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 número45EL ZOPILOTE, EL TLACUACHE Y EL JAGUAR TAMBIÉN VUELAN Y CAMINAN POR LOS ANDESLAS INFLEXIONES DE INICIO Y TÉRMINO DEL CICLO DE EXPANSIÓN DEL SALITRE (1872-1919): UNA CRÍTICA AL NACIONALISMO METODOLÓGICO índice de autoresíndice de assuntospesquisa de artigos
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Diálogo andino

versão On-line ISSN 0719-2681

Resumo

MORONG REYES, Germán. THE MELANCHOLY AND FEARFUL INDIAN: REPRESENTATIONS OF OTHERNESS IN TWO TEXTS ONINDIANS IN COLONIAL PERÚ SIGLOS XVI-XVII. Diálogo Andino [online]. 2014, n.45, pp.27-38. ISSN 0719-2681.  http://dx.doi.org/10.4067/S0719-26812014000300004.

A not insignificant number of colonial manuscripts or "textos de indias" grant the american indian a social complexión and/or nature linked to melancholy humor. The image of the melancholy indian, shy and fearful, allowed colonizers to legitimize their conquest based on an alleged lack of will and virility on the part of the Indians, through which the declared incapacity to govern themselves and a lackpolitical rationality were consequently understood. I'm interested in asserting here, based on the analysis of two colonial texts - "Gobierno del Perú" by Juan de Matienzo (1567) and "Historia General del Perú" by Fray Martín de Murúa (1613) - that melancholy worked as retaining strategic category a through which hispanics justified their exercise of power and granted legal legitimacy to their status as rational men in the art of government.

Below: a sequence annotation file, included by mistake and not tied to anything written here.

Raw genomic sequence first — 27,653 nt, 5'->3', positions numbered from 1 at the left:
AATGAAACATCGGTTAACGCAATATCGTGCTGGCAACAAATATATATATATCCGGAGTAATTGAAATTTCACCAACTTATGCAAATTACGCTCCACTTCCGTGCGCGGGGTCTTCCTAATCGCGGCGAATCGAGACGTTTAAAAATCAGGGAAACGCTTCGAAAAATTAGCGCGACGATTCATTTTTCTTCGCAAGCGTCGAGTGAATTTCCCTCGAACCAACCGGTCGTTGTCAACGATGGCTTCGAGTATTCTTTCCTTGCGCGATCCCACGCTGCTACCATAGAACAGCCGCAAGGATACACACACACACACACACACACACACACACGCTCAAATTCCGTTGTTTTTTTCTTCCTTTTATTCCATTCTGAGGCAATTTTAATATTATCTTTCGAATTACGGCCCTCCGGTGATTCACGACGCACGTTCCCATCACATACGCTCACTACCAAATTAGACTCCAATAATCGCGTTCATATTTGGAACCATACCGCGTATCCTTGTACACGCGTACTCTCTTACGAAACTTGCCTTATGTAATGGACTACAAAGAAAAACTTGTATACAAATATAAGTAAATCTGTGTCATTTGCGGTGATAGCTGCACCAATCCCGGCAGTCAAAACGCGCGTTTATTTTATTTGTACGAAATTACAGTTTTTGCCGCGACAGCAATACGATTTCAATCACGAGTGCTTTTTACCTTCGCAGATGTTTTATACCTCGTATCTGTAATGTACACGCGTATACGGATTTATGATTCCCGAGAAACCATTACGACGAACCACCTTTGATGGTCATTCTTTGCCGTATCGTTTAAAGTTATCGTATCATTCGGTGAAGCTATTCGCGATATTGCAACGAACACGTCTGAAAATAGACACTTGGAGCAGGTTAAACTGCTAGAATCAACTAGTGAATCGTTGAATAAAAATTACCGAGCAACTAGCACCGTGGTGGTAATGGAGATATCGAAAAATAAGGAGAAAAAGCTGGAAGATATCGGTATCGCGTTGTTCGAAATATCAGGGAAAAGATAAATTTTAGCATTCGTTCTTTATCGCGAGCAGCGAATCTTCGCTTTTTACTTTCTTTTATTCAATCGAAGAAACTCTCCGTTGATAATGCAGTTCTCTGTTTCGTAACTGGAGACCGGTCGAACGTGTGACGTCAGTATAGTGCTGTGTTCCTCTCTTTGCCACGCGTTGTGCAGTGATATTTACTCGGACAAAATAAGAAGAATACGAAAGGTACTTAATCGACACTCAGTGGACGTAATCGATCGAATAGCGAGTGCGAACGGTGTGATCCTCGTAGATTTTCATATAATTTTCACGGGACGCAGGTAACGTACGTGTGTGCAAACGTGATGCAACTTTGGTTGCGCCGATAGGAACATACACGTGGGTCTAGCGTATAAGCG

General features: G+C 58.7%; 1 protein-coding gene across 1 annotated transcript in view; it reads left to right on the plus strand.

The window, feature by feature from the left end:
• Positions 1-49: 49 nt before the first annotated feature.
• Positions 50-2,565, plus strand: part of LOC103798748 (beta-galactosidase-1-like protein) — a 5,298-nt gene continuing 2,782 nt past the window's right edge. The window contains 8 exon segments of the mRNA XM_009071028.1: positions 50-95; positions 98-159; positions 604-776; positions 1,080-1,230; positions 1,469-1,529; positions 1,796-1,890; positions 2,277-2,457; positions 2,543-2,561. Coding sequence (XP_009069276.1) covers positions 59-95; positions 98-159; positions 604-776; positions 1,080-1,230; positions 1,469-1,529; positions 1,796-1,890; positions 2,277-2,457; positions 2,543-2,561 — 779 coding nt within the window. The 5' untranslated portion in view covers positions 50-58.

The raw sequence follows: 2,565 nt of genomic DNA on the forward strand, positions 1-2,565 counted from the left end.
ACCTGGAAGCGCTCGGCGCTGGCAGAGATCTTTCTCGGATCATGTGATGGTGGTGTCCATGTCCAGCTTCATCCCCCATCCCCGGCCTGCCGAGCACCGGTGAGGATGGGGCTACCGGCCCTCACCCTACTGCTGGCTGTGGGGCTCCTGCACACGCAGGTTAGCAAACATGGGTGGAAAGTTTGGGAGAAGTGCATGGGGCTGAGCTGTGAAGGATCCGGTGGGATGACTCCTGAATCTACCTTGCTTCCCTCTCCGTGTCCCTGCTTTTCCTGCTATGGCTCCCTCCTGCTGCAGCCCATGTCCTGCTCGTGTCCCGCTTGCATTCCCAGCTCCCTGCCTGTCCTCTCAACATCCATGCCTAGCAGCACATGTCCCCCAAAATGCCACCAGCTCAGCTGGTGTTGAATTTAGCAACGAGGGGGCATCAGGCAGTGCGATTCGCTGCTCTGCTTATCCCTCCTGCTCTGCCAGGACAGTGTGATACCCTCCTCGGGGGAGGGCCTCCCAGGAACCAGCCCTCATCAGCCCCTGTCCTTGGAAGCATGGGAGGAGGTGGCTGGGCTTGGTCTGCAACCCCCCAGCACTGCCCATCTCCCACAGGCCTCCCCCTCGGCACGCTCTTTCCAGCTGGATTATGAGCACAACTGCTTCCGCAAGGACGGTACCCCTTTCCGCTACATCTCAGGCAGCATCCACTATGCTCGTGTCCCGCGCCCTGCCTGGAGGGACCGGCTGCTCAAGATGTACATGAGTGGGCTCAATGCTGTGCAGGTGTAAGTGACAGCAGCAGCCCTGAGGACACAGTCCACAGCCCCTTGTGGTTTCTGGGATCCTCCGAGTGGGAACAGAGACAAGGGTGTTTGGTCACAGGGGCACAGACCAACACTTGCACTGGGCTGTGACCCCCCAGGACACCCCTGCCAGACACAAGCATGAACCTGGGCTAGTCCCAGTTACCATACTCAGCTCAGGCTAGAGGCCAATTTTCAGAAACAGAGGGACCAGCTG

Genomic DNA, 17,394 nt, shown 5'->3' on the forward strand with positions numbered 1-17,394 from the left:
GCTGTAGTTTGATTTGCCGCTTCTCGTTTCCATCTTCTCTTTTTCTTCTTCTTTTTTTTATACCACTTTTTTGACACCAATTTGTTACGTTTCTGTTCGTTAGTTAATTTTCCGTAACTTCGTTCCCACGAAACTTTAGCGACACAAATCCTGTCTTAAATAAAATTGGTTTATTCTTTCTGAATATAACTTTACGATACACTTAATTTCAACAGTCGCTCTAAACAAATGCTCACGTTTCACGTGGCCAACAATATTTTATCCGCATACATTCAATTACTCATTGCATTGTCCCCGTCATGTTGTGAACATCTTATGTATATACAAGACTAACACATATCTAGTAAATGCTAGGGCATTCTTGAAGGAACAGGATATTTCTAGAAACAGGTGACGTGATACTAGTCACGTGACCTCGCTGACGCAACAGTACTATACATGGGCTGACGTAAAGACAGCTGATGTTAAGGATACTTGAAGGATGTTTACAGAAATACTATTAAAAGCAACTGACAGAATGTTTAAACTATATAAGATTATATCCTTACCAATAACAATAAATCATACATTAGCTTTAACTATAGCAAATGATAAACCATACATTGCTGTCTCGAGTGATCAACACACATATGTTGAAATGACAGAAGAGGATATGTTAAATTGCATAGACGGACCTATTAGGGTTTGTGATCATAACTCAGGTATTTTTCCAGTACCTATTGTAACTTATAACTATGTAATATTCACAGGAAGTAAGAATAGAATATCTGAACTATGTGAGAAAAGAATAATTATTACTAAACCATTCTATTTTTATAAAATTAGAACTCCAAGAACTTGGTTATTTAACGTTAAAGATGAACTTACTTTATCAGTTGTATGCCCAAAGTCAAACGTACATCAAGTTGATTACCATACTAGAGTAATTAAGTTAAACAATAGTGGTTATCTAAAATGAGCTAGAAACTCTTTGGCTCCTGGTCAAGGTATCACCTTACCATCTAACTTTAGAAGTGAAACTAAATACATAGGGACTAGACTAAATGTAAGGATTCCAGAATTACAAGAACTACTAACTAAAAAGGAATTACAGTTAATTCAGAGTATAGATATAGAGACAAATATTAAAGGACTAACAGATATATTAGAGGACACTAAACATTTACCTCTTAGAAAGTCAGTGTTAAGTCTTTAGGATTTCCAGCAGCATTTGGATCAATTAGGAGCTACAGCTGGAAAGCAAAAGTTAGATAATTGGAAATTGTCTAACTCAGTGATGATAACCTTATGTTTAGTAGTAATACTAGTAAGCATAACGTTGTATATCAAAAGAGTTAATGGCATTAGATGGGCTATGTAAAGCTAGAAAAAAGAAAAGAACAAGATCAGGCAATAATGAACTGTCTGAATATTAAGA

Palavras-chave : Texts on indians; melancholy humor; indians; colonial government.

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